Lech Wałęsa and all the other angry workers in the Lenin shipyard probably hadn’t given much thought either in 1980 as to how their fight would eventually end. There was the outrage about their friend and colleague Anna Walentynowicz’s layoff and the matter of food prices and the arrogance of the party nomenclatura in general, and they wouldn’t let that stand. Ten years earlier, mass protests in the streets in Gdansk and Gdynia had been brutally crushed by the security forces, with dozens killed and many more in prison. They had learnt that lesson: no demonstrations out in the open, stay inside the shipyard instead where the security forces can’t get you. How would it end? Where did it lead? No one knew. They were protesting for their right to protest, and they would continue protesting as long as they could, bringing forth ever more unbelievable results as they went along. It was only afterwards that it all became history.

A load of humbug

Should Boris Johnson emerge victorious from the current conflict, it’s fairly predictable how the Brexit story will be told: the incredible adventures of wild Boris, who surmounted obstacle after obstacle and suffered hardship after hardship on his way to his perhaps tragic, perhaps glorious, but definitely heroic destiny. The role the UK Supreme Court and Lady Hale’s spider brooch will be supposed to play in this story seems pretty predictable, as well.

I’d be curious to see how the museum historians come to terms with the reasoning of the judgement, however.

What the Supreme Court judges have done is to demand justification. If the Government prevents Parliament from exercising its constitutional functions in such exceptional times for such an exceptionally long time, they’d better have valid reasons. They didn’t. No justification at all. What the government put forth instead – recess for party conferences, preparation of Queen’s Speech and so forth – was all just see-through subterfuge, a sorry excuse for a justification not even expected to be believed by anyone. Never heard such humbug in my life, as the PM likes to put it in much less suitable contexts. This was established by the Supreme Court which went on to conclude that a prorogation as ill-justified as that was illegal and null and void.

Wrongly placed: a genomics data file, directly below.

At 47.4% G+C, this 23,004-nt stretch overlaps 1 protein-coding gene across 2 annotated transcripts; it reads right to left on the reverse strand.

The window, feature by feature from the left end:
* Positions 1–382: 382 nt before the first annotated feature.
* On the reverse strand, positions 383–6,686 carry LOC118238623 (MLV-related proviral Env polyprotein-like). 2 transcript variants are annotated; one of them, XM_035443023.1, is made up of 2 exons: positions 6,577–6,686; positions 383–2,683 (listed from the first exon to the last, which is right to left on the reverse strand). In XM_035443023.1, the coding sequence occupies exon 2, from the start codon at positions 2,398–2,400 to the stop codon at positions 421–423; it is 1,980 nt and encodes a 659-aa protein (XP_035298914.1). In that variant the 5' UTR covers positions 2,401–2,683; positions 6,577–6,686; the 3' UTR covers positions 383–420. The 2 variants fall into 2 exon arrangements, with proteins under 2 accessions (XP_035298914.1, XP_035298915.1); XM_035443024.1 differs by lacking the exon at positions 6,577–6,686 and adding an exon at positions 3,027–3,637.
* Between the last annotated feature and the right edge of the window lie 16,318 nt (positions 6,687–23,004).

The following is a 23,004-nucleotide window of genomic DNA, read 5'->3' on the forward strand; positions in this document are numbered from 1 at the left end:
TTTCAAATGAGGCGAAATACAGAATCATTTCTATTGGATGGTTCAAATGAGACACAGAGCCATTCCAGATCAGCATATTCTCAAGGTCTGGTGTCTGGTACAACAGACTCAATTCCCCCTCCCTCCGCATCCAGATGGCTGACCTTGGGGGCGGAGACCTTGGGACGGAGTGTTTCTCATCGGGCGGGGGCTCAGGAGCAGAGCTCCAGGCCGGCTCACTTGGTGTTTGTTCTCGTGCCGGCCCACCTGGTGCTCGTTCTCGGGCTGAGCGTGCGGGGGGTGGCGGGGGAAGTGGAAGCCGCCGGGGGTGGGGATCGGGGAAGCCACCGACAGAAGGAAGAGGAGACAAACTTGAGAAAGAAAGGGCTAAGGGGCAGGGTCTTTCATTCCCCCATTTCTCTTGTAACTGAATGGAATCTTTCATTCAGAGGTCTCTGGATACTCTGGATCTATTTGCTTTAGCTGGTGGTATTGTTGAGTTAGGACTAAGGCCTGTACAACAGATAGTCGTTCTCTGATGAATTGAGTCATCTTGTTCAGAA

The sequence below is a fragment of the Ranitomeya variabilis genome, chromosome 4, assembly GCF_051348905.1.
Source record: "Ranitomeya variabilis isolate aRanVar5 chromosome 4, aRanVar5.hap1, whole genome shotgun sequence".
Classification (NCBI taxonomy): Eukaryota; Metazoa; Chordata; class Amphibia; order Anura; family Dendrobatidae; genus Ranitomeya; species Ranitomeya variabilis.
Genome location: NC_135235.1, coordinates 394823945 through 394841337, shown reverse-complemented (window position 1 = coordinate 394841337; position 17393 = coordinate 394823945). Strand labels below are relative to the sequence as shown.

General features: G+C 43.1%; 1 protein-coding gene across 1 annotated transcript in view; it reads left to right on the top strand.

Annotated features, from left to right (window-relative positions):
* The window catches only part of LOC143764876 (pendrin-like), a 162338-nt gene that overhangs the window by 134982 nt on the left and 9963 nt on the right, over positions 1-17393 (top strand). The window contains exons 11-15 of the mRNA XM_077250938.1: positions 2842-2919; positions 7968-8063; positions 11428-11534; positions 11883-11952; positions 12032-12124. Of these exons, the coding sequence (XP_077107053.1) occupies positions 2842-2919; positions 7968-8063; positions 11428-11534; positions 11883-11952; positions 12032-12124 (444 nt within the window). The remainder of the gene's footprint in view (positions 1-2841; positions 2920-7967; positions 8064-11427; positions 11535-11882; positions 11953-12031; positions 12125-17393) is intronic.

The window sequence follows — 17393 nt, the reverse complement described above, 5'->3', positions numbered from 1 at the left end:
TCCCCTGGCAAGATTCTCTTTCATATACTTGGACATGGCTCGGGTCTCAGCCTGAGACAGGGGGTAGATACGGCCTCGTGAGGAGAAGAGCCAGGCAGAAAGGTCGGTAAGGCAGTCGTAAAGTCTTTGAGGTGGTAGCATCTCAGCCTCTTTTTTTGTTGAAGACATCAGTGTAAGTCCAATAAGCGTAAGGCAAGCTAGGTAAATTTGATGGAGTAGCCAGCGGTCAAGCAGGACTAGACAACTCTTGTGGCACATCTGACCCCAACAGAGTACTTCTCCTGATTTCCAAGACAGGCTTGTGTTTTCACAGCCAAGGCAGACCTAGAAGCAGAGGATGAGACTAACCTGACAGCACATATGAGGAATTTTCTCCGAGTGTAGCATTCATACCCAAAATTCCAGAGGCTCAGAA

Now, it’s true that the step towards constitutional jurisdiction which this decision implies can be rightly criticized as crowbarring the already badly disjointed Westminster model of government even further apart, and it’s also true that us verfassungsgerichts-happy Germans tend to turn a blind eye to the potentially averse effects of that. Nevertheless, the fact remains: the government, when asked by the court, couldn’t come up with a valid justification for what it did. This is what happened. Regardless of the end.

This is what sets this narrative apart from the “adventures of wild Boris” story. Whoever turns out to be the winner, the future museum historians will have to acknowledge this fact. If they don’t, it will all just be propaganda and a load of humbug.

Game of Chicken

In terms of constitutional law, the verdict of the UK Supreme Court is undoubtedly of uttermost importance – but as far as Brexit is concerned, its effect is remarkably slight, as MICHAEL WILKINSON notes. EMANUEL TOWFIGH opposes the idea that Johnson’s actions are irrational and explains the economic logic behind the Prime Minister’s “game of chicken”. ARIS GEORGOPOULOS would also have decided for the justiciability of the prorogation matter, but against its illegality. With regard to Brexit, OLIVER GARNER explains why the demands of the British government with respect to the Northern Ireland backstop could only be met by the EU-27 in disregard of its own law.